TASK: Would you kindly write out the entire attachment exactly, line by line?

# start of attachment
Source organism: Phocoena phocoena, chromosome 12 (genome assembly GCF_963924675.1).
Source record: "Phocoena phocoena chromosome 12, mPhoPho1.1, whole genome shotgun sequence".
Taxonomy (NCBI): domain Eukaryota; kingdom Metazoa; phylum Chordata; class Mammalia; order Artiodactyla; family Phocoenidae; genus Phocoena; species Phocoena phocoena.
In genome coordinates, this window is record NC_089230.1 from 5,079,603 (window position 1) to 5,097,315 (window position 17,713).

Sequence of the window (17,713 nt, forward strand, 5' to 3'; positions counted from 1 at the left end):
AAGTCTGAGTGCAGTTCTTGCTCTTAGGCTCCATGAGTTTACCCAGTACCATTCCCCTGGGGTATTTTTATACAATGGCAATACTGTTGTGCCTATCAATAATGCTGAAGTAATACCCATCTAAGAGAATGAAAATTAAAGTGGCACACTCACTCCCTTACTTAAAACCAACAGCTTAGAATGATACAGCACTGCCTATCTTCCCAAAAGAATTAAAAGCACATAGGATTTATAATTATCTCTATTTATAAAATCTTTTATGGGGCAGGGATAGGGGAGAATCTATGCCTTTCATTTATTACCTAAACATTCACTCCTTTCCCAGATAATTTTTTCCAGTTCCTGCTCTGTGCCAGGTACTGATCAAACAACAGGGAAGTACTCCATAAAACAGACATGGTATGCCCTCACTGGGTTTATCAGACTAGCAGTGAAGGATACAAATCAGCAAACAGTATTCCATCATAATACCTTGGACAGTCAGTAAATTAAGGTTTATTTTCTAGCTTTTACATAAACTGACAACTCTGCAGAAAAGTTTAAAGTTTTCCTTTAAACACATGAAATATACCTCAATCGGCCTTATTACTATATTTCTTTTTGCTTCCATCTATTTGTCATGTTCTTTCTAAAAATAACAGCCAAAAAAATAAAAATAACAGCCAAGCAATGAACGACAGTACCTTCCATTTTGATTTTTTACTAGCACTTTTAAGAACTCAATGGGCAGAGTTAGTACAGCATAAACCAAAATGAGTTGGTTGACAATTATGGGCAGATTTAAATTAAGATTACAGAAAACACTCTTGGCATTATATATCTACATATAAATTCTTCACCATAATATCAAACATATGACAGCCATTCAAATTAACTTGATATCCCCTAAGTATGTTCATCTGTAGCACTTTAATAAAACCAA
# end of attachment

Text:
Source organism: Phocoena phocoena, chromosome 12 (genome assembly GCF_963924675.1).
Source record: "Phocoena phocoena chromosome 12, mPhoPho1.1, whole genome shotgun sequence".
Taxonomy (NCBI): domain Eukaryota; kingdom Metazoa; phylum Chordata; class Mammalia; order Artiodactyla; family Phocoenidae; genus Phocoena; species Phocoena phocoena.
In genome coordinates, this window is record NC_089230.1 from 5,079,603 (window position 1) to 5,097,315 (window position 17,713).

Sequence of the window (17,713 nt, forward strand, 5' to 3'; positions counted from 1 at the left end):
AAGTCTGAGTGCAGTTCTTGCTCTTAGGCTCCATGAGTTTACCCAGTACCATTCCCCTGGGGTATTTTTATACAATGGCAATACTGTTGTGCCTATCAATAATGCTGAAGTAATACCCATCTAAGAGAATGAAAATTAAAGTGGCACACTCACTCCCTTACTTAAAACCAACAGCTTAGAATGATACAGCACTGCCTATCTTCCCAAAAGAATTAAAAGCACATAGGATTTATAATTATCTCTATTTATAAAATCTTTTATGGGGCAGGGATAGGGGAGAATCTATGCCTTTCATTTATTACCTAAACATTCACTCCTTTCCCAGATAATTTTTTCCAGTTCCTGCTCTGTGCCAGGTACTGATCAAACAACAGGGAAGTACTCCATAAAACAGACATGGTATGCCCTCACTGGGTTTATCAGACTAGCAGTGAAGGATACAAATCAGCAAACAGTATTCCATCATAATACCTTGGACAGTCAGTAAATTAAGGTTTATTTTCTAGCTTTTACATAAACTGACAACTCTGCAGAAAAGTTTAAAGTTTTCCTTTAAACACATGAAATATACCTCAATCGGCCTTATTACTATATTTCTTTTTGCTTCCATCTATTTGTCATGTTCTTTCTAAAAATAACAGCCAAAAAAATAAAAATAACAGCCAAGCAATGAACGACAGTACCTTCCATTTTGATTTTTTACTAGCACTTTTAAGAACTCAATGGGCAGAGTTAGTACAGCATAAACCAAAATGAGTTGGTTGACAATTATGGGCAGATTTAAATTAAGATTACAGAAAACACTCTTGGCATTATATATCTACATATAAATTCTTCACCATAATATCAAACATATGACAGCCATTCAAATTAACTTGATATCCCCTAAGTATGTTCATCTGTAGCACTTTAATAAAACCAA